Stephen St.Croix passed away in the early morning of May 6, in his home, surrounded by family and friends. He wasn't supposed to live that long, but because he did, we all learned a little more about how it can feel to be passionate about music…and life. He stretched our deadlines over the past five years, but he never missed a column. When his bones were so broken from a motorcycle accident, he composed from his hospital bed using ViaVoice. When morphine made him groggy, he stopped taking it. It pained him these last three months when we ran “classic” columns. He was burning to write. He had so much to say. He felt love and a deep responsibility to you, his readers, whom he always considered family.

Stephen was quite simply the smartest guy I've ever known, and one of the most creative. He designed and built the Marshall Time Modulator, and he hosted Stevie Wonder in his home for six months during their work together on Songs in the Key of Life. He redesigned the interface for the Quantec Room Simulator, and he restored The Wizard of Oz. He held dozens of patents worldwide in technologies far removed from music-making, and he delivered a column about swimming into the Mediterranean and listening to a solo guitar on a rock in the water. That brought him great joy, at a time when he needed it.

Yes, he had an ego that would fill a concert hall. And he had the Harley swagger and rock-star persona that would dominate a room. That's what you read each month. At home, he was humbled by the genius and significance of an iPod. He would describe in great detail the sight of the first snow on the naked Maryland trees. More than anything, he loved to sit and pet his cats. He approached death with the spirit of a Teddy Roosevelt and the dignity of a Nelson Mandela. He was one of a kind.

More than anything, I think I'll miss the phone calls. A voice from 3,000 miles away that could answer any question or reassure any decision. He told me why we have so little lightning in California, and he long ago predicted how records would soon be made. He was right.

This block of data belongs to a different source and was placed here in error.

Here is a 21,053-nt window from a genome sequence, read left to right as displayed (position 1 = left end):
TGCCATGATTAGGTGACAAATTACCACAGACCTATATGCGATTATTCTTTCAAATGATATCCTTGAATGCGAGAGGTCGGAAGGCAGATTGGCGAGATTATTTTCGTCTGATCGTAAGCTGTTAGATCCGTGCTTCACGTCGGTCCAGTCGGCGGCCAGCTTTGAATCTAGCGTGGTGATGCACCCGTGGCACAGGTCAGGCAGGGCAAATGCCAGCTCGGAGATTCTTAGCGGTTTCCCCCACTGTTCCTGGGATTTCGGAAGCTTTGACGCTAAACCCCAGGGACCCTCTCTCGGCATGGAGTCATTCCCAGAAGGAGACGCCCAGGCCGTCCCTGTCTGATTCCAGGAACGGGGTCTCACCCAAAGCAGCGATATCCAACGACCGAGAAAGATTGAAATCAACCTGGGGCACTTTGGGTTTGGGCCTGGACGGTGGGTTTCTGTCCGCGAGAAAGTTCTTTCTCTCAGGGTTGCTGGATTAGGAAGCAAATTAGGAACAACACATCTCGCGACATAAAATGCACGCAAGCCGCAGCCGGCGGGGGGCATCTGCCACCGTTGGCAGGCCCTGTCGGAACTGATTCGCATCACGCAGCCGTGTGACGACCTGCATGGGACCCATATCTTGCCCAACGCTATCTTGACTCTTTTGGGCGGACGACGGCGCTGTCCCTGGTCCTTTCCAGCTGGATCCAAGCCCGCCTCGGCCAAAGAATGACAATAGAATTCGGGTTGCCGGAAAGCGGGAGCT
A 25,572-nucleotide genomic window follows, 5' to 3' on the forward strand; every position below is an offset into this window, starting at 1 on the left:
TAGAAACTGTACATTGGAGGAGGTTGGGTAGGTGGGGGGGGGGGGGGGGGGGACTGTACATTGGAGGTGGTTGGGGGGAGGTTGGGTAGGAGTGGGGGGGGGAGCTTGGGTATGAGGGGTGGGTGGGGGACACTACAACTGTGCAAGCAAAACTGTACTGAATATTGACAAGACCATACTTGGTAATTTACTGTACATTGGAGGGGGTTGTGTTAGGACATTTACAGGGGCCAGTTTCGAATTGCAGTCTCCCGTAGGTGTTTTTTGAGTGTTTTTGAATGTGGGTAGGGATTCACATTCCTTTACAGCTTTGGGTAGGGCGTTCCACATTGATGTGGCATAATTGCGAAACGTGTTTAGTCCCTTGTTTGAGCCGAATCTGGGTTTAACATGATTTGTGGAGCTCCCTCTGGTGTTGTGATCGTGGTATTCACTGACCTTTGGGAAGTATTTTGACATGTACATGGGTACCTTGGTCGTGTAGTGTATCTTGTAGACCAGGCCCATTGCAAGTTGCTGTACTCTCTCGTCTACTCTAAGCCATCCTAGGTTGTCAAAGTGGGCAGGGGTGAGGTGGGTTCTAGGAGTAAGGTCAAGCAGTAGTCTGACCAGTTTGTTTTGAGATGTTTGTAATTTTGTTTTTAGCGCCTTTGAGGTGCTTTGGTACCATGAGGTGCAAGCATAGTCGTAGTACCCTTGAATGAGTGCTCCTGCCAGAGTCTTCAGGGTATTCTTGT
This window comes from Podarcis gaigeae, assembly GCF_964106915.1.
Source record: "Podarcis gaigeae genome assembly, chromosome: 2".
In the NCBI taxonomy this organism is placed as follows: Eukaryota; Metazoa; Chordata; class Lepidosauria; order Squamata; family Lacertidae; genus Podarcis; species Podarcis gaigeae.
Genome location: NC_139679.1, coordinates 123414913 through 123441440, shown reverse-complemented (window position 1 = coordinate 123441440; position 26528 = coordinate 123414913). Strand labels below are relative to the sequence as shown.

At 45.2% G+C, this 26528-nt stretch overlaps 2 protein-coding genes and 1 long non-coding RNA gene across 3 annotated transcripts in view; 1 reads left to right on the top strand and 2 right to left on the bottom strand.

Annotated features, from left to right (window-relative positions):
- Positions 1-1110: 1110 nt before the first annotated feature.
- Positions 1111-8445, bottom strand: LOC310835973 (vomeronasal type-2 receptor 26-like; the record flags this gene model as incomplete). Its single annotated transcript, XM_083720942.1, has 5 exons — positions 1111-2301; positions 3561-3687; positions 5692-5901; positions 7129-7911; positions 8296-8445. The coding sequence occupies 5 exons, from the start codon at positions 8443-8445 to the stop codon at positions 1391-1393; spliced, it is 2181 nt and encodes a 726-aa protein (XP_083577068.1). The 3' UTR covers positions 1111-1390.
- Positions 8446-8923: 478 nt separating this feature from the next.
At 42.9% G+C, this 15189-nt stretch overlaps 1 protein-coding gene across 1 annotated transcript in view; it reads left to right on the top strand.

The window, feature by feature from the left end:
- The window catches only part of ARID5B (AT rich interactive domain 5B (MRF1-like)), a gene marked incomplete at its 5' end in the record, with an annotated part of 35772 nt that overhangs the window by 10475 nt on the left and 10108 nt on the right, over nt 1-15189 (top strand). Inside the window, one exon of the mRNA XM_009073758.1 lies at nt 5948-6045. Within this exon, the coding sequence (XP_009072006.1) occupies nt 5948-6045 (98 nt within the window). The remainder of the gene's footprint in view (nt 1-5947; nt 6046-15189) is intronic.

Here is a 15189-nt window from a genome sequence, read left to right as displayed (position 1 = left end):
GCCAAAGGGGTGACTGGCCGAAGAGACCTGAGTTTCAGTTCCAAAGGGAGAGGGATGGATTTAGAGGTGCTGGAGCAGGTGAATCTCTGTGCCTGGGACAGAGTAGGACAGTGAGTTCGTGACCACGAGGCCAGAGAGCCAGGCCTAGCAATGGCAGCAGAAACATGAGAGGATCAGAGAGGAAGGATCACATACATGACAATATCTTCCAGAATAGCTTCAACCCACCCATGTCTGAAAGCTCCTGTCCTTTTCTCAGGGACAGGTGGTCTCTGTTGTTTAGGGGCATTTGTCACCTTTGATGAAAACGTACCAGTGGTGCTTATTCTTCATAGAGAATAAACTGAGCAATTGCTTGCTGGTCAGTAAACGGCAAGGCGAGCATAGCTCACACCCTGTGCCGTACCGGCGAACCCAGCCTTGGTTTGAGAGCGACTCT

A few years back, he called just to say that he was in love and was going to be married, to a wonderful woman named Teresa. He, a man who lived life for the sheer experience, said he couldn't believe he waited all this time to experience real love.

I can't remember our first phone conversation way back in the late-'80s, but I'll never forget the last. A week and a half before he died, while trying to tweak a column, he called to say thank you. To me. To Mix. For allowing him to talk to all of you all these years. He wanted to remind me how special it was that we got to be a part of this whole music-making world. I can only hope that I am so gracious as I stare at my final days.

Stephen, we love you and we'll miss you. All of us.

Years ago I responded to something he wrote in his Fast Lane column about how much he loved the classic old rock and roll instrumentals of the 60's, not ever expecting or even dreaming that he would reply. Imagine my shock days later when I got a lengthy and quite personal response! The result was that I sent him a CD I had burned containing some of my very favorite instrumental oldies that we both shared a love for. He wrote back after receiving it that it was currently his favorite driving music. Since then we have corresponded on a fairly regular basis, although I tried not to bother him too much. I still have all his emails, and am so glad now that I saved them all.

He will truly be missed by many, but he will never be "gone" as long as we hold dearly to his memory in our hearts and minds.

Finally, I received this very personal response from Stephen's wife Teresa, just a couple of days after the announcement. It pretty much sums it all up from the person who knew Stephen better than any one else. I hope she doesn't mind that I share her thoughts with you:


Thank you so much for your email. Stephen was the most brilliant, creative, talented, joyous, funny, loving, and remarkable person I have ever known, and I loved him beyond imagining. In the midst of this devastation -- there is no other word for it -- I have received some wonderful emails and letters with messages like yours, that there are many people whose memories will keep Stephen here on earth.

Thank you for taking the time to write.